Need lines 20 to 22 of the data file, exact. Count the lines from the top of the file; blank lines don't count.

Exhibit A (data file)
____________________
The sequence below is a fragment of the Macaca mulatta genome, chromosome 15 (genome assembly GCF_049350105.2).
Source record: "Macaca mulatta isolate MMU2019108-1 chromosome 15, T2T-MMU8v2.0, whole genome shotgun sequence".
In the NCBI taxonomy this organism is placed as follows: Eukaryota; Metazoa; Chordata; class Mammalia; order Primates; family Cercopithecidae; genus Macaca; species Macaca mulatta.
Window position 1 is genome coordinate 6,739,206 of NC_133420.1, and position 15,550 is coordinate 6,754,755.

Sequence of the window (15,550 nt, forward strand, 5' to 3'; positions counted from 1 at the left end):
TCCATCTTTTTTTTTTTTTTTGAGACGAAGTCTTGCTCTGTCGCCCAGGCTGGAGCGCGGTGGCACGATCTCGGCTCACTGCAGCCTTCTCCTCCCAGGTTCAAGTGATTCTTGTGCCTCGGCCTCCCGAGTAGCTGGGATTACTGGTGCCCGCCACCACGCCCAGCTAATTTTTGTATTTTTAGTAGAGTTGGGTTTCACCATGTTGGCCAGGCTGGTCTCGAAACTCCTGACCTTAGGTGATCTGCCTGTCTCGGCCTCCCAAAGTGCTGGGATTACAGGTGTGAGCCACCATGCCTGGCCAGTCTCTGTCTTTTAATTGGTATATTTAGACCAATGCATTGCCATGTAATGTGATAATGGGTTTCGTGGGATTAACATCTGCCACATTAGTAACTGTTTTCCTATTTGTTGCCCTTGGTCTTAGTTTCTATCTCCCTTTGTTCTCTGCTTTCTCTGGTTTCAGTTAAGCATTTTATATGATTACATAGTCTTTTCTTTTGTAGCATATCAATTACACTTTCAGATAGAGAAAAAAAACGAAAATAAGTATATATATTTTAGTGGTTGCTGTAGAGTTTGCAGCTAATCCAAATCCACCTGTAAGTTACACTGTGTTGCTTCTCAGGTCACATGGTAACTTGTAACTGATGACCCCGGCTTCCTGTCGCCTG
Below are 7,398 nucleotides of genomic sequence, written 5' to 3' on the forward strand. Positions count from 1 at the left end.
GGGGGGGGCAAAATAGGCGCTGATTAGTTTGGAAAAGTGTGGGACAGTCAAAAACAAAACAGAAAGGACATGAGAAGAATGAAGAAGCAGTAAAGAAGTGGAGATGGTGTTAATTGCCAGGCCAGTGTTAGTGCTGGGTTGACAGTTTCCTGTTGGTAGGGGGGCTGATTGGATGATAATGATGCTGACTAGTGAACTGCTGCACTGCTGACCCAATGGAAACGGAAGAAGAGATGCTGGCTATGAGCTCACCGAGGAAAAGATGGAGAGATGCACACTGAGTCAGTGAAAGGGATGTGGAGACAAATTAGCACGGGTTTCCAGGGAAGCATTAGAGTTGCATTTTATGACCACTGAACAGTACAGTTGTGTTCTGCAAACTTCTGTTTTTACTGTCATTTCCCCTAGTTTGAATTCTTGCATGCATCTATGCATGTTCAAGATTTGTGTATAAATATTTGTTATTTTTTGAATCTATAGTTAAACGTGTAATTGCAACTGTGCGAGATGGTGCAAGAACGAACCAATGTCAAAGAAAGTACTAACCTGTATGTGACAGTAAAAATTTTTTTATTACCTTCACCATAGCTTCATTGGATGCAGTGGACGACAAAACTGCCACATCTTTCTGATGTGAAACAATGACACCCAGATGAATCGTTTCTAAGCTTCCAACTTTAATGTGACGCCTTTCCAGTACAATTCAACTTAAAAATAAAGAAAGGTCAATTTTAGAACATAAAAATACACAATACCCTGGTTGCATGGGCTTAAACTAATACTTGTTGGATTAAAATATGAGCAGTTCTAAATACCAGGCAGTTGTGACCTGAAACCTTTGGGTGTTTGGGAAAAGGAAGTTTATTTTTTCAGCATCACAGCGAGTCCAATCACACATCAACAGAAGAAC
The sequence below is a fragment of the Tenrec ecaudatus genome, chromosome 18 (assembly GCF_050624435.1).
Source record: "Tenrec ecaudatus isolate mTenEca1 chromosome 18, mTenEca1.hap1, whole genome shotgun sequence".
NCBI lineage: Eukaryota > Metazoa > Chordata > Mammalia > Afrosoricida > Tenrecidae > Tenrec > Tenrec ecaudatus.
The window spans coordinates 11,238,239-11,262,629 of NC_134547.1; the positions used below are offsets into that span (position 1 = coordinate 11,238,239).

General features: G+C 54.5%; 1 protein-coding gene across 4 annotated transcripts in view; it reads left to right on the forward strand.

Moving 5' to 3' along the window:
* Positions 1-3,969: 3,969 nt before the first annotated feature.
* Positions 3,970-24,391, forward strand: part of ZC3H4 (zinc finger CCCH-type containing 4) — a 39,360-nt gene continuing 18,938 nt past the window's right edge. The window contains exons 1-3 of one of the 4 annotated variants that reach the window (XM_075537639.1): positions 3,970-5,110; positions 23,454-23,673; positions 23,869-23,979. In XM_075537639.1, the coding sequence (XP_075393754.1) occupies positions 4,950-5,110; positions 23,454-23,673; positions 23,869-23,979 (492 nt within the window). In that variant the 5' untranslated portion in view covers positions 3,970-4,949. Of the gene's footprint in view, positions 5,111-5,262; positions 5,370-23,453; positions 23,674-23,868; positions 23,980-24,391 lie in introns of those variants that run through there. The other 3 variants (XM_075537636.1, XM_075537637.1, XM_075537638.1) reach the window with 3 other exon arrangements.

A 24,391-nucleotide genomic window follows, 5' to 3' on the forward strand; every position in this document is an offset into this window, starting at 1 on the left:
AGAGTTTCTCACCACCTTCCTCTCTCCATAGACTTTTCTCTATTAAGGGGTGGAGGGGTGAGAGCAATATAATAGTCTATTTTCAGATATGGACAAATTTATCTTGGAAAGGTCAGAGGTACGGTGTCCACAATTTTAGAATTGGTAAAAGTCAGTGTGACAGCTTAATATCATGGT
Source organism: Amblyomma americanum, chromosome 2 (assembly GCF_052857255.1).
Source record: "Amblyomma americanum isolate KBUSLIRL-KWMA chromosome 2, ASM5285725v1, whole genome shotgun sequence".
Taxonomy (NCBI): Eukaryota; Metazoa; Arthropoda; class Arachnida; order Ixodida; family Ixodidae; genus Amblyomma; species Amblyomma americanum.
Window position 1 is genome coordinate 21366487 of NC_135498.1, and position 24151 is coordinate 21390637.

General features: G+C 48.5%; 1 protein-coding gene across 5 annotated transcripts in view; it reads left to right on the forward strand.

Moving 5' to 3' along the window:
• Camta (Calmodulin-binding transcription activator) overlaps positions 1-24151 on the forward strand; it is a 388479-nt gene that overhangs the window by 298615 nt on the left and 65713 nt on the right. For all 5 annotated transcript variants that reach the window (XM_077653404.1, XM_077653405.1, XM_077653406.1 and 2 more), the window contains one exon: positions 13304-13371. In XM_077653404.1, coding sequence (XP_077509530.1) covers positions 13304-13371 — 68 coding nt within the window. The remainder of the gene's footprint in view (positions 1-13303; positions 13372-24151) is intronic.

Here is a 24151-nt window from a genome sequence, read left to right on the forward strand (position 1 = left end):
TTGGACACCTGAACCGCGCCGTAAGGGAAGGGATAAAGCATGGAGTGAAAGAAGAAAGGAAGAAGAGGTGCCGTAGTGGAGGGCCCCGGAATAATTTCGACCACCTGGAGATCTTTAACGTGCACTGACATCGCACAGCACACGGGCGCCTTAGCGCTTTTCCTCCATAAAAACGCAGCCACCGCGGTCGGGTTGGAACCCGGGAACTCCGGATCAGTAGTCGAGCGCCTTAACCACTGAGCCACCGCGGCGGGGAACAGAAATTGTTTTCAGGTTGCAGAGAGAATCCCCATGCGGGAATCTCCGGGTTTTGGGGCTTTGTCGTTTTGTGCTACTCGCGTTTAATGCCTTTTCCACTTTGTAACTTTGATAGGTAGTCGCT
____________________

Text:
Source record: "Amblyomma americanum isolate KBUSLIRL-KWMA chromosome 2, ASM5285725v1, whole genome shotgun sequence".
Taxonomy (NCBI): Eukaryota; Metazoa; Arthropoda; class Arachnida; order Ixodida; family Ixodidae; genus Amblyomma; species Amblyomma americanum.
Window position 1 is genome coordinate 21366487 of NC_135498.1, and position 24151 is coordinate 21390637.